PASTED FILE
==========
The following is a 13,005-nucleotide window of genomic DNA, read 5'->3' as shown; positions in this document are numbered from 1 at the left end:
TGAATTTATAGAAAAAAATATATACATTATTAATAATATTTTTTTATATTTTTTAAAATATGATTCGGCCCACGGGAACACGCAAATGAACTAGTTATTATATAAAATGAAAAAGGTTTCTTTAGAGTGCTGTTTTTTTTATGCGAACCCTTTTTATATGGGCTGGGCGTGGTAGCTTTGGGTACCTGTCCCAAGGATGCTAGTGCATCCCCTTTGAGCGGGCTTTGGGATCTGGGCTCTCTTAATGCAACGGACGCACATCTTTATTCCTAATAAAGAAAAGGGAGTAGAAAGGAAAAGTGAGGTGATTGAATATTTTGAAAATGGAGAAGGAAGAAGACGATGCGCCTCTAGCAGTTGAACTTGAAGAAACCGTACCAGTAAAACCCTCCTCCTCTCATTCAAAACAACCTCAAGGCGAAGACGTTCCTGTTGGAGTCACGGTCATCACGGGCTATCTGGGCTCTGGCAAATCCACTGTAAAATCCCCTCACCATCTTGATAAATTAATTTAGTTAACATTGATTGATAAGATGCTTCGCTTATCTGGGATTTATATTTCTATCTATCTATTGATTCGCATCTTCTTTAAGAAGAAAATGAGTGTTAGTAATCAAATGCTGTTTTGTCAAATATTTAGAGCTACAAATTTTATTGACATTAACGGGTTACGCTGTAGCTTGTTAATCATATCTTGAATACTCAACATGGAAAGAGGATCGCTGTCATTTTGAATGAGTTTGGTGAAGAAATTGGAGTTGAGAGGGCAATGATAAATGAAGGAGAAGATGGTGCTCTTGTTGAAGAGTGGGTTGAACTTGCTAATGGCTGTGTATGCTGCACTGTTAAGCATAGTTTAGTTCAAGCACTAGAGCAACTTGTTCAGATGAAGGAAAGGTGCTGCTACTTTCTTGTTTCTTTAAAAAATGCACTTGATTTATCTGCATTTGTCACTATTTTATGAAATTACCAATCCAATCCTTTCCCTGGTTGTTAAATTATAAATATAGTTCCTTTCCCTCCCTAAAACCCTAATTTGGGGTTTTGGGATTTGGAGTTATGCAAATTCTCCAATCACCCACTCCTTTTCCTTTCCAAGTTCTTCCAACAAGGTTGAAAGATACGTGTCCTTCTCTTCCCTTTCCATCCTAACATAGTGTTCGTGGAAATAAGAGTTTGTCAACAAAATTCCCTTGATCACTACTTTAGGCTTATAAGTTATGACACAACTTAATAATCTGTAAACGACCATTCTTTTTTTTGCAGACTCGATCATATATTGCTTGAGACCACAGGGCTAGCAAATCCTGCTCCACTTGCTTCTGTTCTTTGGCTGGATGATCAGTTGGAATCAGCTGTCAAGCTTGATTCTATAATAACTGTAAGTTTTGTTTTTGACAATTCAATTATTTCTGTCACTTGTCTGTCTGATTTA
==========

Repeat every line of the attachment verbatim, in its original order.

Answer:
The following is a 13,005-nucleotide window of genomic DNA, read 5'->3' as shown; positions in this document are numbered from 1 at the left end:
TGAATTTATAGAAAAAAATATATACATTATTAATAATATTTTTTTATATTTTTTAAAATATGATTCGGCCCACGGGAACACGCAAATGAACTAGTTATTATATAAAATGAAAAAGGTTTCTTTAGAGTGCTGTTTTTTTTATGCGAACCCTTTTTATATGGGCTGGGCGTGGTAGCTTTGGGTACCTGTCCCAAGGATGCTAGTGCATCCCCTTTGAGCGGGCTTTGGGATCTGGGCTCTCTTAATGCAACGGACGCACATCTTTATTCCTAATAAAGAAAAGGGAGTAGAAAGGAAAAGTGAGGTGATTGAATATTTTGAAAATGGAGAAGGAAGAAGACGATGCGCCTCTAGCAGTTGAACTTGAAGAAACCGTACCAGTAAAACCCTCCTCCTCTCATTCAAAACAACCTCAAGGCGAAGACGTTCCTGTTGGAGTCACGGTCATCACGGGCTATCTGGGCTCTGGCAAATCCACTGTAAAATCCCCTCACCATCTTGATAAATTAATTTAGTTAACATTGATTGATAAGATGCTTCGCTTATCTGGGATTTATATTTCTATCTATCTATTGATTCGCATCTTCTTTAAGAAGAAAATGAGTGTTAGTAATCAAATGCTGTTTTGTCAAATATTTAGAGCTACAAATTTTATTGACATTAACGGGTTACGCTGTAGCTTGTTAATCATATCTTGAATACTCAACATGGAAAGAGGATCGCTGTCATTTTGAATGAGTTTGGTGAAGAAATTGGAGTTGAGAGGGCAATGATAAATGAAGGAGAAGATGGTGCTCTTGTTGAAGAGTGGGTTGAACTTGCTAATGGCTGTGTATGCTGCACTGTTAAGCATAGTTTAGTTCAAGCACTAGAGCAACTTGTTCAGATGAAGGAAAGGTGCTGCTACTTTCTTGTTTCTTTAAAAAATGCACTTGATTTATCTGCATTTGTCACTATTTTATGAAATTACCAATCCAATCCTTTCCCTGGTTGTTAAATTATAAATATAGTTCCTTTCCCTCCCTAAAACCCTAATTTGGGGTTTTGGGATTTGGAGTTATGCAAATTCTCCAATCACCCACTCCTTTTCCTTTCCAAGTTCTTCCAACAAGGTTGAAAGATACGTGTCCTTCTCTTCCCTTTCCATCCTAACATAGTGTTCGTGGAAATAAGAGTTTGTCAACAAAATTCCCTTGATCACTACTTTAGGCTTATAAGTTATGACACAACTTAATAATCTGTAAACGACCATTCTTTTTTTTGCAGACTCGATCATATATTGCTTGAGACCACAGGGCTAGCAAATCCTGCTCCACTTGCTTCTGTTCTTTGGCTGGATGATCAGTTGGAATCAGCTGTCAAGCTTGATTCTATAATAACTGTAAGTTTTGTTTTTGACAATTCAATTATTTCTGTCACTTGTCTGTCTGATTTA